It would be deceptively easy to overlook the performances when inundated with the film’s consummately handed artifice, but Greengrass also keenly understands how to play tribute to Matt Damon’s off-kilter attributes as a rousing action hero: The actor is not cut from the same granite as other square-jawed, muscle bound, and fiercely patriotic soldier heroes. Rather, he has an understated everyman quality and unforced intensity as an actor that makes his gun-touting protagonists feel more relatable. It’s not hard at all to see the transition of his character from a man staunchly guided by duty to country first and foremost that later materializes into a figure of uncertainty and doubt. The other actors are equally assured and sturdy: Brendan Gleeson seems to infuse his characters with a larger-than-life vitality and intensity without overtly hammy it up, which he displays in spades as his shadowy and deeply pragmatic CIA operative. Greg Kinnear is possibly the only actor around that can go from film to film playing characters that are eminently likeable and charming and then later creating odiously disreputable and villainous cretins. He has a restrained manner of making Poundstone the “bad guy” without ever tipping off that he's playing the bad guy. Amy Ryan, albeit in a more marginal role, if also strong and convincing as a journalist struggling with the reliability of the sources of her stories that have helped sell the war back home in America.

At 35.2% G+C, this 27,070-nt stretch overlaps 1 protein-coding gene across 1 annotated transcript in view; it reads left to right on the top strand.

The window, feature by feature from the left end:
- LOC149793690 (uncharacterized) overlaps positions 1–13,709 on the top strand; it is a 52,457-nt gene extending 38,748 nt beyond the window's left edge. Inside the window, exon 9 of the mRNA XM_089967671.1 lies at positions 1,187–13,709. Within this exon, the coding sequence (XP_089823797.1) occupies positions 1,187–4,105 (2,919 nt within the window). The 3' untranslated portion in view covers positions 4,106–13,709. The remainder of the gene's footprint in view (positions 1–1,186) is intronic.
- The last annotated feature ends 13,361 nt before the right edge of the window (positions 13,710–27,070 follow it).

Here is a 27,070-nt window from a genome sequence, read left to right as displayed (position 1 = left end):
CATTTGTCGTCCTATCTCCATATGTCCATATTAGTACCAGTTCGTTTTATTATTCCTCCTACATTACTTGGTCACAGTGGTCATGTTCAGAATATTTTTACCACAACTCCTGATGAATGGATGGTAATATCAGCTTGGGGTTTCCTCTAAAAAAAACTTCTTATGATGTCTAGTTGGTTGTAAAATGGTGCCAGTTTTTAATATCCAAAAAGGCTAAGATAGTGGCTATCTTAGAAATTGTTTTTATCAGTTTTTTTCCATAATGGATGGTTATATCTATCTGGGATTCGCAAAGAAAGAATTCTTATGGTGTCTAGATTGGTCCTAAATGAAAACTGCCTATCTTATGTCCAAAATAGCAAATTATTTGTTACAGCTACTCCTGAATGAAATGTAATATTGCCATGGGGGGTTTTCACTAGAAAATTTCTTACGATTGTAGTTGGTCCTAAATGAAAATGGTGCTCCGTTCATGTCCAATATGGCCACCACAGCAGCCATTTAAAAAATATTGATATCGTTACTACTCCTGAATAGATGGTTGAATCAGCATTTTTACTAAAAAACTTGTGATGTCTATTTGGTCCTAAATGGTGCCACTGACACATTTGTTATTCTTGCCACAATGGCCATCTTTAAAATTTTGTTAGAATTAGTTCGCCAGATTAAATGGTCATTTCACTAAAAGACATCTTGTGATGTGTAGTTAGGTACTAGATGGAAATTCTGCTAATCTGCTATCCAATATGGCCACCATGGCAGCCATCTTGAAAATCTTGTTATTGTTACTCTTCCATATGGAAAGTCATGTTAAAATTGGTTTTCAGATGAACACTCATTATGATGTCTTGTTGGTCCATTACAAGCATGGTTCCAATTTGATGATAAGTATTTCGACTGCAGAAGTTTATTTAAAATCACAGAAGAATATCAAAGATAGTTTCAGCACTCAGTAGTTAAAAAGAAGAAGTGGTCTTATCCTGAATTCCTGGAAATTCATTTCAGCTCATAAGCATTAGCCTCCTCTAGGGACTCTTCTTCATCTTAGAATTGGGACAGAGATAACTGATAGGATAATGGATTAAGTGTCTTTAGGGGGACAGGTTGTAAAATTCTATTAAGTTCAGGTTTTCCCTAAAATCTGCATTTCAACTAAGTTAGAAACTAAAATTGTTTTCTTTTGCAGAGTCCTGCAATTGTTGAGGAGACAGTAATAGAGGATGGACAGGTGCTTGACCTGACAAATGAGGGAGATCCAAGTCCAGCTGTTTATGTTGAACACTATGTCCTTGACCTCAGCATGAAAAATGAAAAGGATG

GREEN ZONE reminded me considerably of Peter Berg’s seriously underrated THE KINGDOM, an Iraq War-themed thriller that married cutting edge action and suspense while displaying how well it had its fingers on the pulse of the geo-political and moral ambiguity that highlighted the real life conflict. I raved about that film’s outstanding combination of gung-ho mayhem and thoughtful and highly topical themes. Greengrass’ thoroughly daring, gripping, absorbing, and equally contemplative GREEN ZONE knows how to command viewers’ attentions with its brand of fever-pitched, in-your-face, orchestrated chaos (hallmarks of his style) while amplifying a message that wants to be heard. It’s simple to make a brainless action film that uses real world parables to lazily serve as a backdrop to the wanton violence and carnage presented within, but Greengrass is far too perceptive and cunning to make a disposable action/war thriller out of GREEN ZONE. In his judicious hands, he takes perfunctory action set pieces to their primal essence and, most crucially, he dials into them a story that has legitimate things to say about important fact-based political quagmires. That’s so much more than these type of genre pictures usually offer up.